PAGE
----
With waif-like fashion models filling the pages of magazines, it's easy to lose sight of the diverse spectrum of body types out there... and to stigmatize anything less than "perfect." It's also no mystery what this homogeneity does to a woman's self-esteem.

But the answer isn't to just toss in a second stereotypical "plus-size" body type to counteract the effect of the skinny one. Tyra Banks, currently on a campaign with Special K to ban fat talk and promote positive body image, told HuffPost Style that the labels that separate women are also harmful:

"I don't like the label 'plus-size' -- I call it 'fiercely real.' On 'Top Model,' we call it fiercely real. I don't want to use the term 'plus-size,' because, to me, what the hell is that? It just doesn't have a positive connotation to it. I tend to not use it."

And she practices what she preaches. In 2008, Tyra crowned the "fiercely real" Whitney Thompson the winner of "Top Model" Cycle 10, with the press labeling her the show's first "plus-size" victor. Two years later, Tyra launched the "Fiercely Real Model Search" for plus-size teens. Incorporating more diverse body types "plus-size" and otherwise, should be the norm, Tyra says. "We just need to make sure it's not a trend and that it's something that's normal, because this stuff comes in waves and it would be nice to see it become constant," she told us.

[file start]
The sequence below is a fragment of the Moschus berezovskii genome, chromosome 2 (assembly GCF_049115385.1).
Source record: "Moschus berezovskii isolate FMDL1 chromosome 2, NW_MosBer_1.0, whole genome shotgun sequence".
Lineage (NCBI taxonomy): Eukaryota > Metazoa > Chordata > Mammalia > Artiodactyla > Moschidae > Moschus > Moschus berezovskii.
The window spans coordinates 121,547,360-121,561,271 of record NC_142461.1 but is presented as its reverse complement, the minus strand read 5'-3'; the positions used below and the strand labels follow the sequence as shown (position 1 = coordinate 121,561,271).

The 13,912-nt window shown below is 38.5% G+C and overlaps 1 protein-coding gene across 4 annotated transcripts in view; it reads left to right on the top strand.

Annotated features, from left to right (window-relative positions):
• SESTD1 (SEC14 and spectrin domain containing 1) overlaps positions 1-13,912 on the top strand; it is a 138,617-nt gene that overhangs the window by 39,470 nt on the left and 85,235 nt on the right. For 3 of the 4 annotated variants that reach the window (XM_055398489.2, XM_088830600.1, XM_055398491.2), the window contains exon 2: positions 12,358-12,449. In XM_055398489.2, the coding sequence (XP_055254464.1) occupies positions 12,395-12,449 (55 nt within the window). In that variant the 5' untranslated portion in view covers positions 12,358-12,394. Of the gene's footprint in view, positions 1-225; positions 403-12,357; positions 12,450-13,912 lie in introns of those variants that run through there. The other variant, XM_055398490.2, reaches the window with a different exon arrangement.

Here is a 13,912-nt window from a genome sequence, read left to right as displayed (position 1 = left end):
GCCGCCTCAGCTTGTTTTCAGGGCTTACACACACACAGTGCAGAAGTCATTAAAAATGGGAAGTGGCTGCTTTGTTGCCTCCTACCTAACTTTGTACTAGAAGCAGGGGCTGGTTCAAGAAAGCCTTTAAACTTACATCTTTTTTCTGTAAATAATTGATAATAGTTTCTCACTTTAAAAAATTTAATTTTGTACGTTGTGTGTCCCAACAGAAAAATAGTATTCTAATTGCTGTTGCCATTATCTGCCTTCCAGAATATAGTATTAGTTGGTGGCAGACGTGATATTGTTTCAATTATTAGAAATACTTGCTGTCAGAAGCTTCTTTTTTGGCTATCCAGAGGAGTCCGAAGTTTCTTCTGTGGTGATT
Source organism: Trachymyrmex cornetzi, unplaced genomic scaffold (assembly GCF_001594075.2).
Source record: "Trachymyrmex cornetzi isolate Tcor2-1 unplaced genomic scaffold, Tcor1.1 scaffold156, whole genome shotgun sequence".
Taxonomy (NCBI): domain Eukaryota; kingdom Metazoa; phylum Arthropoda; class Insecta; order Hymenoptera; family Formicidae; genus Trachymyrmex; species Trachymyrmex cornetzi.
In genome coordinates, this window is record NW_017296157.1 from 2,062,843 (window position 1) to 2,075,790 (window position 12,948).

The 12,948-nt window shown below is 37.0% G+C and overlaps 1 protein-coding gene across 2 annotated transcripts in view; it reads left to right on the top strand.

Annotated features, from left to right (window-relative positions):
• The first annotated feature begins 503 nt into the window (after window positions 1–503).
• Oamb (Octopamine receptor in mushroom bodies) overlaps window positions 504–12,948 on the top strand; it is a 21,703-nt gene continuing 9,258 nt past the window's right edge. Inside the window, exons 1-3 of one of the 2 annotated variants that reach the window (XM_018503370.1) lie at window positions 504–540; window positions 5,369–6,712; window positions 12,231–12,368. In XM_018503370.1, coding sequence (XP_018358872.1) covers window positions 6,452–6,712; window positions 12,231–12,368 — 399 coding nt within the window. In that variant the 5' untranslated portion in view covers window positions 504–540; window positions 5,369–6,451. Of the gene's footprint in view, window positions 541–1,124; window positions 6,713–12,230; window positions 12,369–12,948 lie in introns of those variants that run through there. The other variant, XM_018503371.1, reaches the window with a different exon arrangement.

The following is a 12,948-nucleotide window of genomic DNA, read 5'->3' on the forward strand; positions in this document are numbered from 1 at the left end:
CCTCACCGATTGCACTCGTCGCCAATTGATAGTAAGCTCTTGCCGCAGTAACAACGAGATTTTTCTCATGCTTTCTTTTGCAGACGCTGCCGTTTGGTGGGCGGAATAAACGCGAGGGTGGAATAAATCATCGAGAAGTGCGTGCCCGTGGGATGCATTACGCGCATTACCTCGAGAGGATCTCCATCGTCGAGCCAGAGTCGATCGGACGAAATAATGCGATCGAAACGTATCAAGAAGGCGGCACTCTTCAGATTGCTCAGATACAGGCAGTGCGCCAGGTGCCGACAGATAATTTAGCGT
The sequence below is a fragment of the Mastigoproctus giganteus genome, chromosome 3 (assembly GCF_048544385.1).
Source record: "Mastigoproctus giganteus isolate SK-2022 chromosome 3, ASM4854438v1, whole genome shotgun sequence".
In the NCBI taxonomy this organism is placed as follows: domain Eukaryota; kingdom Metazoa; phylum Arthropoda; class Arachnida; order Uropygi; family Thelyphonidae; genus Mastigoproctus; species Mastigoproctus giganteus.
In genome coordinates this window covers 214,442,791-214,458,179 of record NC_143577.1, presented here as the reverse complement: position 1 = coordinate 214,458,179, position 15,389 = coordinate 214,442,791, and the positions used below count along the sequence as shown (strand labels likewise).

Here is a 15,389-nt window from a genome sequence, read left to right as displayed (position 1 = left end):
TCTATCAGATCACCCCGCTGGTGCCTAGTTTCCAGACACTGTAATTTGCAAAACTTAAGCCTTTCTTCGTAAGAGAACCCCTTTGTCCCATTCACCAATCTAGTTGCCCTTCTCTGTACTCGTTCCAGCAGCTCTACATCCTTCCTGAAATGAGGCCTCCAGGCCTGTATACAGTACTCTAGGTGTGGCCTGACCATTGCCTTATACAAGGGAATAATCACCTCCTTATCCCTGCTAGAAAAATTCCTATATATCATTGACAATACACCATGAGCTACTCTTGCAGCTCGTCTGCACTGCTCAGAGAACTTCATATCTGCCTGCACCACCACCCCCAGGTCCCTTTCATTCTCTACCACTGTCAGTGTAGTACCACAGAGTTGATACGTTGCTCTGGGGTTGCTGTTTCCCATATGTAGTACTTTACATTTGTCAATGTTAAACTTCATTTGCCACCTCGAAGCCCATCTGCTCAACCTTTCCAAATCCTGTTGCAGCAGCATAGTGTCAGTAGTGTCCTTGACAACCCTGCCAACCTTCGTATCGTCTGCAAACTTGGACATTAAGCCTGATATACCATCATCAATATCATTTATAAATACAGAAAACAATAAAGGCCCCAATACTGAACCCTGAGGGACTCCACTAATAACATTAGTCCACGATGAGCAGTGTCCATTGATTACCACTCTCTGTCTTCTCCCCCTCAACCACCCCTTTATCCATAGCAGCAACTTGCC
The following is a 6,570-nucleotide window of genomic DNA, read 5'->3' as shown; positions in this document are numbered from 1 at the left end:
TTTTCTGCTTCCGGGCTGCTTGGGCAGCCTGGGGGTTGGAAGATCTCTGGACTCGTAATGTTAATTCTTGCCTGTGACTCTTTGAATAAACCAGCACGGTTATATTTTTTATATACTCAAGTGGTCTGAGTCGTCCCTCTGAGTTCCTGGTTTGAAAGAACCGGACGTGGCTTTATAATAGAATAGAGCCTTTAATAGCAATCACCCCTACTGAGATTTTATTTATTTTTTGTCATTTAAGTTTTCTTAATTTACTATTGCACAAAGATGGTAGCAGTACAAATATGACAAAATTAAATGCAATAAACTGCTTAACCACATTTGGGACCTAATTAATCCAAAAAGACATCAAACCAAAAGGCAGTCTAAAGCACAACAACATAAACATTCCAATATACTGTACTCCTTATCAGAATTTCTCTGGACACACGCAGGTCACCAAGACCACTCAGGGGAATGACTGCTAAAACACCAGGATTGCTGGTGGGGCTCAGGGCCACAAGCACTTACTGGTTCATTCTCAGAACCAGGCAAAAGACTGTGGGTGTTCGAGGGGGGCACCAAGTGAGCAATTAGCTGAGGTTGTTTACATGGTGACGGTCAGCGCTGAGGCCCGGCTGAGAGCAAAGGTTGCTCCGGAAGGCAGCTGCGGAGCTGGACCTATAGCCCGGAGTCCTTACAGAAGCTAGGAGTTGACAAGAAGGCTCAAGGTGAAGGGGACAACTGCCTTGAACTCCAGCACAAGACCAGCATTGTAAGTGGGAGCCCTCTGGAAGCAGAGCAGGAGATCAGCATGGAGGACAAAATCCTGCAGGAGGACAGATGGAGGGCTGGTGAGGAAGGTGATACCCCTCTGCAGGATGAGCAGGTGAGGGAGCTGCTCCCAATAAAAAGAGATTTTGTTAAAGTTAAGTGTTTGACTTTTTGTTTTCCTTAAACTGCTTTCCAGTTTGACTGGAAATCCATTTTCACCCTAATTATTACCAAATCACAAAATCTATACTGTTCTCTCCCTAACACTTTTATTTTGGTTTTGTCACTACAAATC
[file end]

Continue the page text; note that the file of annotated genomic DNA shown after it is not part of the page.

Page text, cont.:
Despite the increasing influence of plus-size models and curvier women like Kate Upton, use of the term "plus-size" remains a contentious issue. Jennie Runk, H&M's first plus-size model, believes that the term has practical function, explaining recently, "Clothing companies do this in order to offer their customers exactly what they're looking for, making it easier for people of all sizes to find clothes that fit their bodies as well as their own unique stylistic expression." But surveys have shown that many of the so-called "plus-size" women prefer the term "curvy."

At the end of the day, how we see ourselves is certainly influenced by bodies we see in media and the terms that come with them. The trick, Tyra says, is to stop comparing yourself to other women and find the positive ways to describe what your great attributes are.

"Not everyone can look like Kate Upton," she says. "Kate Upton's body, as curvy as she is, to a lot of people that's still thin."

Some more women changing the body image conversation:

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  • Ashley Graham

    (Getty photo)

  • Barbara Brickner

  • Tocarra Jones

    (Getty photo)

  • Whitney Thompson

    (WireImage photo)

  • Natalie Laughlin

  • Laura Wells

  • Robyn Lawley

    (French Revue de Modes photo)

  • Crystal Renn

    (WireImage photo)

  • Chloe Marshall

    (WireImage photo)

  • Justine LeGault

  • Kate Dillon

    (Getty photo)

  • Mia Tyler

    (Getty photo)

  • Emme Aronson

    (Getty photo)

  • Tara Lynn

    (H&M photo)

  • Marquita Pring

    (Getty photo)

  • Kaela Humphries

  • Candice Huffine

    (Marina photo)

  • Fluvia Lacerda

  • Nadia Aboulhosn

  • Anansa Sims

  • Lizzie Miller

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